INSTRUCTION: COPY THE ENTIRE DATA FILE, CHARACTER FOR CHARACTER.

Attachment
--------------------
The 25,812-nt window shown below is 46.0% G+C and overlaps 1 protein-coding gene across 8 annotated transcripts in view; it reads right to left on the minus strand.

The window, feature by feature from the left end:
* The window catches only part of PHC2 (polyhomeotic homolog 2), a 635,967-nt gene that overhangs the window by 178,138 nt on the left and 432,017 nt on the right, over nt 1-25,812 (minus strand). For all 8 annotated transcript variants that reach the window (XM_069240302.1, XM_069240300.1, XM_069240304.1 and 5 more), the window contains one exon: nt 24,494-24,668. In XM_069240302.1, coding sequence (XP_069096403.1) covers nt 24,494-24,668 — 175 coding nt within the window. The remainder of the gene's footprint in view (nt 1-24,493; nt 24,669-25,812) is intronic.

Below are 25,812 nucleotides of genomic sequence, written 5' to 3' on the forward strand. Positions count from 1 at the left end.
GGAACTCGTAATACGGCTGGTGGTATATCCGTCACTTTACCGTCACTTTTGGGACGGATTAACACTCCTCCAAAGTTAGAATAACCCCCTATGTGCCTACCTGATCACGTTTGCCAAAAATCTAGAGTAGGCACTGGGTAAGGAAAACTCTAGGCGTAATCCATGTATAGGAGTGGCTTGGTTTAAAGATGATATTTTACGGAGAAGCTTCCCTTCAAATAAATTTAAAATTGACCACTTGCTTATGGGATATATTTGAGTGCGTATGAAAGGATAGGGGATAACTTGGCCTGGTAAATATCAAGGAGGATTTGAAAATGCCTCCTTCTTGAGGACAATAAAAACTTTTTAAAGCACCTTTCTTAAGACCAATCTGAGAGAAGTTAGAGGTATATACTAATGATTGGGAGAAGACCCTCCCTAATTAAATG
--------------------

The 25,812-nt window shown below is 46.0% G+C and overlaps 1 protein-coding gene across 8 annotated transcripts in view; it reads right to left on the minus strand.

The window, feature by feature from the left end:
* The window catches only part of PHC2 (polyhomeotic homolog 2), a 635,967-nt gene that overhangs the window by 178,138 nt on the left and 432,017 nt on the right, over nt 1-25,812 (minus strand). For all 8 annotated transcript variants that reach the window (XM_069240302.1, XM_069240300.1, XM_069240304.1 and 5 more), the window contains one exon: nt 24,494-24,668. In XM_069240302.1, coding sequence (XP_069096403.1) covers nt 24,494-24,668 — 175 coding nt within the window. The remainder of the gene's footprint in view (nt 1-24,493; nt 24,669-25,812) is intronic.

Below are 25,812 nucleotides of genomic sequence, written 5' to 3' on the forward strand. Positions count from 1 at the left end.
GGAACTCGTAATACGGCTGGTGGTATATCCGTCACTTTACCGTCACTTTTGGGACGGATTAACACTCCTCCAAAGTTAGAATAACCCCCTATGTGCCTACCTGATCACGTTTGCCAAAAATCTAGAGTAGGCACTGGGTAAGGAAAACTCTAGGCGTAATCCATGTATAGGAGTGGCTTGGTTTAAAGATGATATTTTACGGAGAAGCTTCCCTTCAAATAAATTTAAAATTGACCACTTGCTTATGGGATATATTTGAGTGCGTATGAAAGGATAGGGGATAACTTGGCCTGGTAAATATCAAGGAGGATTTGAAAATGCCTCCTTCTTGAGGACAATAAAAACTTTTTAAAGCACCTTTCTTAAGACCAATCTGAGAGAAGTTAGAGGTATATACTAATGATTGGGAGAAGACCCTCCCTAATTAAATG